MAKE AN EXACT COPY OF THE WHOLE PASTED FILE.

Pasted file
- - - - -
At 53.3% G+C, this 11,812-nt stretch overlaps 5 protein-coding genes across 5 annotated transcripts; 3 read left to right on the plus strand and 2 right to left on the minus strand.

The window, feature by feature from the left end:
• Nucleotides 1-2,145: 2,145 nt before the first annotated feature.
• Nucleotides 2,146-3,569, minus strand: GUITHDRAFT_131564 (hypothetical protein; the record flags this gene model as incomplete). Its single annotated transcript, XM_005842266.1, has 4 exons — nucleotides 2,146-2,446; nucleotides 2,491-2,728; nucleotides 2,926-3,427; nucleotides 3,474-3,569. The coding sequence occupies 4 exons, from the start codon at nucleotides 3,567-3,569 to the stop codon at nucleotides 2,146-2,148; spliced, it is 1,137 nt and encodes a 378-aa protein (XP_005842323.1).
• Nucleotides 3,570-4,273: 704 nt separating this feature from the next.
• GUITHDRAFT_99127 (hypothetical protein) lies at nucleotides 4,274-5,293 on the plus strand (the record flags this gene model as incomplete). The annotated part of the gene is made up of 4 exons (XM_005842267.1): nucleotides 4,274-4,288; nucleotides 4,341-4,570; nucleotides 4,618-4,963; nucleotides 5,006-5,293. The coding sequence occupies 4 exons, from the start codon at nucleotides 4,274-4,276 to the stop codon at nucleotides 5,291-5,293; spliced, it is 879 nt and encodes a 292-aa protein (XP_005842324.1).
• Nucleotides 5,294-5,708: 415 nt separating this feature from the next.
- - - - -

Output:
At 53.3% G+C, this 11,812-nt stretch overlaps 5 protein-coding genes across 5 annotated transcripts; 3 read left to right on the plus strand and 2 right to left on the minus strand.

The window, feature by feature from the left end:
• Nucleotides 1-2,145: 2,145 nt before the first annotated feature.
• Nucleotides 2,146-3,569, minus strand: GUITHDRAFT_131564 (hypothetical protein; the record flags this gene model as incomplete). Its single annotated transcript, XM_005842266.1, has 4 exons — nucleotides 2,146-2,446; nucleotides 2,491-2,728; nucleotides 2,926-3,427; nucleotides 3,474-3,569. The coding sequence occupies 4 exons, from the start codon at nucleotides 3,567-3,569 to the stop codon at nucleotides 2,146-2,148; spliced, it is 1,137 nt and encodes a 378-aa protein (XP_005842323.1).
• Nucleotides 3,570-4,273: 704 nt separating this feature from the next.
• GUITHDRAFT_99127 (hypothetical protein) lies at nucleotides 4,274-5,293 on the plus strand (the record flags this gene model as incomplete). The annotated part of the gene is made up of 4 exons (XM_005842267.1): nucleotides 4,274-4,288; nucleotides 4,341-4,570; nucleotides 4,618-4,963; nucleotides 5,006-5,293. The coding sequence occupies 4 exons, from the start codon at nucleotides 4,274-4,276 to the stop codon at nucleotides 5,291-5,293; spliced, it is 879 nt and encodes a 292-aa protein (XP_005842324.1).
• Nucleotides 5,294-5,708: 415 nt separating this feature from the next.